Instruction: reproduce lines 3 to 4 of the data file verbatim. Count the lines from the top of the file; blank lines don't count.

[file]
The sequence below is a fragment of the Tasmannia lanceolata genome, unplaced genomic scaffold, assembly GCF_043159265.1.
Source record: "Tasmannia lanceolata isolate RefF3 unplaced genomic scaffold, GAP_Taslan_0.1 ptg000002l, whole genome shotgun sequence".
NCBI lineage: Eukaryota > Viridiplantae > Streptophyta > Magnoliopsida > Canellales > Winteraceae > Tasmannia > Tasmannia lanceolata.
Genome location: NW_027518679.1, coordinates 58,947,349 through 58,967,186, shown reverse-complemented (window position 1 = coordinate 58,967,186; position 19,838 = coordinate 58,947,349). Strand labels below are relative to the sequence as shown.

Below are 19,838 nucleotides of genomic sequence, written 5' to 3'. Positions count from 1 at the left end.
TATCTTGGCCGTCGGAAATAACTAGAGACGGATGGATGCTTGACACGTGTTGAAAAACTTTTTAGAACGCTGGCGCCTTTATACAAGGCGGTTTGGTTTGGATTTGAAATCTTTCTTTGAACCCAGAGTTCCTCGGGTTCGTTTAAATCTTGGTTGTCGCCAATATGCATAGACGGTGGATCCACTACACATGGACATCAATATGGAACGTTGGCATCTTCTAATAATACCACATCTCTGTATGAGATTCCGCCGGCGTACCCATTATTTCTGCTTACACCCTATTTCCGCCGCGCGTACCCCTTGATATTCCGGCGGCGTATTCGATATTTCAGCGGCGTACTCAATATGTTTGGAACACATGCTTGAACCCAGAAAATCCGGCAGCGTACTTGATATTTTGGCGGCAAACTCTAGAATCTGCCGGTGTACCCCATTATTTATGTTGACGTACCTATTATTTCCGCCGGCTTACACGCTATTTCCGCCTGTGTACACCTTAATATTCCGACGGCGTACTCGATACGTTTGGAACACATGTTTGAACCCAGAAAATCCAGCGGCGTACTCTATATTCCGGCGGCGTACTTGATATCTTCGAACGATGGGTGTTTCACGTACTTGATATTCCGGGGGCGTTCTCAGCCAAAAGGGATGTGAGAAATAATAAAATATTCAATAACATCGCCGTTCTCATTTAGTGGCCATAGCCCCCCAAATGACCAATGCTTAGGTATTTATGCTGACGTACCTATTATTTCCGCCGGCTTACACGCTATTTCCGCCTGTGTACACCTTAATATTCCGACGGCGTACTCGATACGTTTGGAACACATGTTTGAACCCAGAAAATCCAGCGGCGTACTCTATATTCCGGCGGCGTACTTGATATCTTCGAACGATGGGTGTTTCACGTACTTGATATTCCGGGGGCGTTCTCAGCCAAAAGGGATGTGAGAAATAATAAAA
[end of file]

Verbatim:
NCBI lineage: Eukaryota > Viridiplantae > Streptophyta > Magnoliopsida > Canellales > Winteraceae > Tasmannia > Tasmannia lanceolata.
Genome location: NW_027518679.1, coordinates 58,947,349 through 58,967,186, shown reverse-complemented (window position 1 = coordinate 58,967,186; position 19,838 = coordinate 58,947,349). Strand labels below are relative to the sequence as shown.